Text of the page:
Here We Are: American Dreams, American Nightm​ares, a memoir by Aarti Namdev Shahani 

What does it mean to be an American? Why do people decide to move thousands of miles away to a different country? These are the kinds of questions that NPR correspondent Aarti Namdev Shahani struggled with and sought to answer in writing her memoir. I chose this book because I had never before read a memoir written from the perspective of a daughter of immigrants with Indian heritage, which I can identify with. I was curious how similar her story was to mine. —Review by Monica Mahajan

The Joy Luck Club, a novel by Amy Tan  

The Joy Luck Club is the story of the relationships between Chinese American women and their Chinese immigrant mothers as they navigate their culture and experiences across generations. The novel inspired children to learn about the unspoken sacrifices their parents had to make in their journey to America. In 2018, almost 30 years after its publication, The Joy Luck Club was chosen as one of America’s 100 best-loved novels. —Review by Anita Chen, MSW

Secret Daughter, a novel by Shilpi Somaya Gowda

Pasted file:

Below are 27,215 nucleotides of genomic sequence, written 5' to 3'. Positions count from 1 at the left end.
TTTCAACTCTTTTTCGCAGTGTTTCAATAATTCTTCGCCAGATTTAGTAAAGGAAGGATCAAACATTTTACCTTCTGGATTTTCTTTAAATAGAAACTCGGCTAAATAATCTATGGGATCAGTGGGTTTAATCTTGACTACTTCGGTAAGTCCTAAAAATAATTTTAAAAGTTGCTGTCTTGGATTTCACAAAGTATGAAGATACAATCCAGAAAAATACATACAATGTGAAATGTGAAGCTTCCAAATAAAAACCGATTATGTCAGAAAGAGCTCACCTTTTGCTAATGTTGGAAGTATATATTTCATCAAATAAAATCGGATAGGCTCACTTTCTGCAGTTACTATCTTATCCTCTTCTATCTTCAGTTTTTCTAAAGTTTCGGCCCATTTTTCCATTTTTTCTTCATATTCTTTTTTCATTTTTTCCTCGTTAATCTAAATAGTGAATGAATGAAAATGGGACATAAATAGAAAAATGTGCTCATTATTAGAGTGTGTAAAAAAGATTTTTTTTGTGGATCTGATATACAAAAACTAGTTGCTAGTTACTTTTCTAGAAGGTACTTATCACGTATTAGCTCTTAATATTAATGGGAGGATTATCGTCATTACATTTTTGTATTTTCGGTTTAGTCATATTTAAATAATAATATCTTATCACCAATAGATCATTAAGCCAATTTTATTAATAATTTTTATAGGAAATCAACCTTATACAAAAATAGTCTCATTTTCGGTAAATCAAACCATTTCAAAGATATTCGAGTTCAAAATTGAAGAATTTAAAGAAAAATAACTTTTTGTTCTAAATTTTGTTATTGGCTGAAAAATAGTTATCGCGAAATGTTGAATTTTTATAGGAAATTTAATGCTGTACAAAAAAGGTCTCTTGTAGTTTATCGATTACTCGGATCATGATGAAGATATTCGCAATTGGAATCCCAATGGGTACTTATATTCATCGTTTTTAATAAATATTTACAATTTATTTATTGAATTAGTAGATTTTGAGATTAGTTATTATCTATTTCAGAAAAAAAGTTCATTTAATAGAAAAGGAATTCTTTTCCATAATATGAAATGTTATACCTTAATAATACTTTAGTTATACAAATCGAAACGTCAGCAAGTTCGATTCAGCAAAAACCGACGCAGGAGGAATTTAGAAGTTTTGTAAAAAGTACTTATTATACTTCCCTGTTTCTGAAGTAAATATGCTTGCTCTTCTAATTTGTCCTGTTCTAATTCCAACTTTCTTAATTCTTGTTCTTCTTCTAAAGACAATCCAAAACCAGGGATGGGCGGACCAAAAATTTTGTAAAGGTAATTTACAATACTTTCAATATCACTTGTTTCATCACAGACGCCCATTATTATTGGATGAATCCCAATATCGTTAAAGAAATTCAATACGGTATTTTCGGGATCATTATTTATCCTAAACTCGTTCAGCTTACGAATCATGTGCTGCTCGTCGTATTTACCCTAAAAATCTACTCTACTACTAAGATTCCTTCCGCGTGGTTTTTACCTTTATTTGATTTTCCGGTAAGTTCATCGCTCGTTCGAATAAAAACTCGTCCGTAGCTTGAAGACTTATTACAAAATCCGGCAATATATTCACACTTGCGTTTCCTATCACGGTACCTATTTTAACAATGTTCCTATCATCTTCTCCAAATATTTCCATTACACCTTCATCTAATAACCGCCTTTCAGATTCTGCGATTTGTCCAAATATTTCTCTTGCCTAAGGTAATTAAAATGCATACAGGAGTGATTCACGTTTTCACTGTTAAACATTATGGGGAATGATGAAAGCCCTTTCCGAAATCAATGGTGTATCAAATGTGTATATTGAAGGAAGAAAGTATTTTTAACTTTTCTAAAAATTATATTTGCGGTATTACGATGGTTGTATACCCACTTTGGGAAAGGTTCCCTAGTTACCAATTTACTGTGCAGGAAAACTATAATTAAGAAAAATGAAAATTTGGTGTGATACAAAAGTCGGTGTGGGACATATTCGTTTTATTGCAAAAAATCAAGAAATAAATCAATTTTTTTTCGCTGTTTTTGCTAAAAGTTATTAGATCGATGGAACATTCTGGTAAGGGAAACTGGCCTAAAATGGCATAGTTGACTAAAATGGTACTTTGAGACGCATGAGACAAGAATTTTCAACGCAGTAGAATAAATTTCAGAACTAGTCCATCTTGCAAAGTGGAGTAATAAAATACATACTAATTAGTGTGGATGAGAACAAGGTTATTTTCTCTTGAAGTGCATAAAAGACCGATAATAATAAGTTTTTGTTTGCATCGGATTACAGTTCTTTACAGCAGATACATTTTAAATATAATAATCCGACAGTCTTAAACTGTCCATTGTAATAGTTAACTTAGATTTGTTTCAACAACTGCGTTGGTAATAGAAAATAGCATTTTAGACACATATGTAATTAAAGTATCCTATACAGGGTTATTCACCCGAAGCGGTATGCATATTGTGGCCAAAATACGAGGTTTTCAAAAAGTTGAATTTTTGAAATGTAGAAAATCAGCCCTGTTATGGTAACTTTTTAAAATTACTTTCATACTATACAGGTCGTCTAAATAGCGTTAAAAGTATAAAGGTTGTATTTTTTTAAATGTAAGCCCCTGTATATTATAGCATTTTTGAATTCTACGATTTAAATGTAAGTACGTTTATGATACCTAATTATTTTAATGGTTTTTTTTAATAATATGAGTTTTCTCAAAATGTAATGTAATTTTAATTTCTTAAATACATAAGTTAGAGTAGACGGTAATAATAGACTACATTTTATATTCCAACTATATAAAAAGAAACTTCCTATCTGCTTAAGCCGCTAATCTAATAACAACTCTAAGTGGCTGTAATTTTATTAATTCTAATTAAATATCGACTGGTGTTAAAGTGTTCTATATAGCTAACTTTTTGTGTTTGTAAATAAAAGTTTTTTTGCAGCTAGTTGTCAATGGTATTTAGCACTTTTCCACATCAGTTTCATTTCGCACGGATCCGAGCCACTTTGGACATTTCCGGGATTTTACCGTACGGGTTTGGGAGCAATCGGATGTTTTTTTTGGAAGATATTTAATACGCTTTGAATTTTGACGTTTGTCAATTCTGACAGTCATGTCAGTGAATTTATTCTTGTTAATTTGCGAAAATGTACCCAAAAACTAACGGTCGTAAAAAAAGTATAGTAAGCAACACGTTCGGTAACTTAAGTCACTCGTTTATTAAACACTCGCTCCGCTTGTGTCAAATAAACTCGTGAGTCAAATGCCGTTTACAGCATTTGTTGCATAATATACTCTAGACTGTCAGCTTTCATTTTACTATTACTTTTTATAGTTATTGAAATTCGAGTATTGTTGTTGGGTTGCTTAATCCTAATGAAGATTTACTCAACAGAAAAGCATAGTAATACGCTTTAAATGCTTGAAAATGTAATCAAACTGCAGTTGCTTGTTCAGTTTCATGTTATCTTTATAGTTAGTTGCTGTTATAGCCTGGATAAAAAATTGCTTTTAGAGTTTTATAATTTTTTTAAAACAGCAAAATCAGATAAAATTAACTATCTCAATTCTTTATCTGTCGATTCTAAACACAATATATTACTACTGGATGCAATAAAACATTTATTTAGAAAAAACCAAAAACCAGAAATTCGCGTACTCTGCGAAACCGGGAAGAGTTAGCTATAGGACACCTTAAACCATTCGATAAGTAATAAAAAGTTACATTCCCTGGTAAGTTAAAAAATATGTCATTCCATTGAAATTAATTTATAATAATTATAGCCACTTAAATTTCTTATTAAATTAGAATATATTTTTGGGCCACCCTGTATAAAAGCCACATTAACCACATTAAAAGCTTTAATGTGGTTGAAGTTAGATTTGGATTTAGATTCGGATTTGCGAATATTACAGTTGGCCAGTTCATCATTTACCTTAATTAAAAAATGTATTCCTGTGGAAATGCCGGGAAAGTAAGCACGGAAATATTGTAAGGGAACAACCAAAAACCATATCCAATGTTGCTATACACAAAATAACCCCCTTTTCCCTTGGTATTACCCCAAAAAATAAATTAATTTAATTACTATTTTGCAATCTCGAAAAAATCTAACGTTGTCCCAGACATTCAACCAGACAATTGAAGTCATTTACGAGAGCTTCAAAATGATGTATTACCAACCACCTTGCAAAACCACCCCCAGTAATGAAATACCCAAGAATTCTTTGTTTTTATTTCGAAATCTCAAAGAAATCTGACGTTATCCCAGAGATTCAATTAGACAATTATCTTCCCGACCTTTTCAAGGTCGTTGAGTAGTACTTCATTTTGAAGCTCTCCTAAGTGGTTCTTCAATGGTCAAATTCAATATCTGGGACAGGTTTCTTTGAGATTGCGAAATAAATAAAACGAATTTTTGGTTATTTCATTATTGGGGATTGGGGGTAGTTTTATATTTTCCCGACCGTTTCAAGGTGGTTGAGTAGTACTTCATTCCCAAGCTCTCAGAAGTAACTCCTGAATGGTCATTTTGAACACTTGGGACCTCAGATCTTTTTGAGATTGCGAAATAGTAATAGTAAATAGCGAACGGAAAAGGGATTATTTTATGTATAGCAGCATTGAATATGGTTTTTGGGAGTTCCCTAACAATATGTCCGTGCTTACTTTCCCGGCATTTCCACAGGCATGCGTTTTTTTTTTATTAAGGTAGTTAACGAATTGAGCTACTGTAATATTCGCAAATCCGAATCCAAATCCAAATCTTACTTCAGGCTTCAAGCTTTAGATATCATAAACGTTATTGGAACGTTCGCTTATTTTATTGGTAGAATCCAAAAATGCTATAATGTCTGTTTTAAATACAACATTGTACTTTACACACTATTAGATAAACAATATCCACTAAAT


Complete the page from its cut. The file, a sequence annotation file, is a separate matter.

Asha was born in a remote village in India. Seeking to save her life, her mother leaves her in the care of an orphanage, where she is subsequently adopted by an American couple, one White and the other South Asian. The story follows both families and eventually Asha’s journey back to India to find out where she came from. As a biracial person, I related to Asha’s experience of trying to come to terms with an identity rooted in multiple places and cultures. —Review by Laura Dosanjh, MSW

Jack & Agyu, by Justine Villanueva, illustrated by Lynnor Bontigao 

Even at an early age children understand that representation matters. Jack & Agyu is a great reminder that sometimes resistance against the silencing of our stories comes in the form of a single brown crayon. I am a Pilipinx mother to two young boys, and this book is in heavy rotation in my household. I love that my boys can see themselves in this book and that they know what anting-anting means! —Review by Lalaine Sevillano, MSW 

The views expressed in the Educator|Resource are those of the
educator(s) and do not necessarily reflect the views of the Council on Social Work Education.


Up Next for the


Traditional Wisdom, Community Dialogues, Literature, Research

In June we will recap multilayered approaches to teaching on interculturality, intersectionality, and racial equity.

Look for it in June


A Conversation With

Dr. Yoosun Park

Social Work's Complicity in the Forced Relocation and Incarceration of Japanese Americans 

Dr. Yoosun Park, associate professor in the School for Social Work at Smith College, discusses her research on the role of social workers in the Japanese concentration camps with Dr. Tanya Smith Brice, CSWE vice president of education. Dr. Park is the author of Facilitating Injustice: The Complicity of Social Workers in the Forced Removal and Incarceration of Japanese Americans, 1941-1946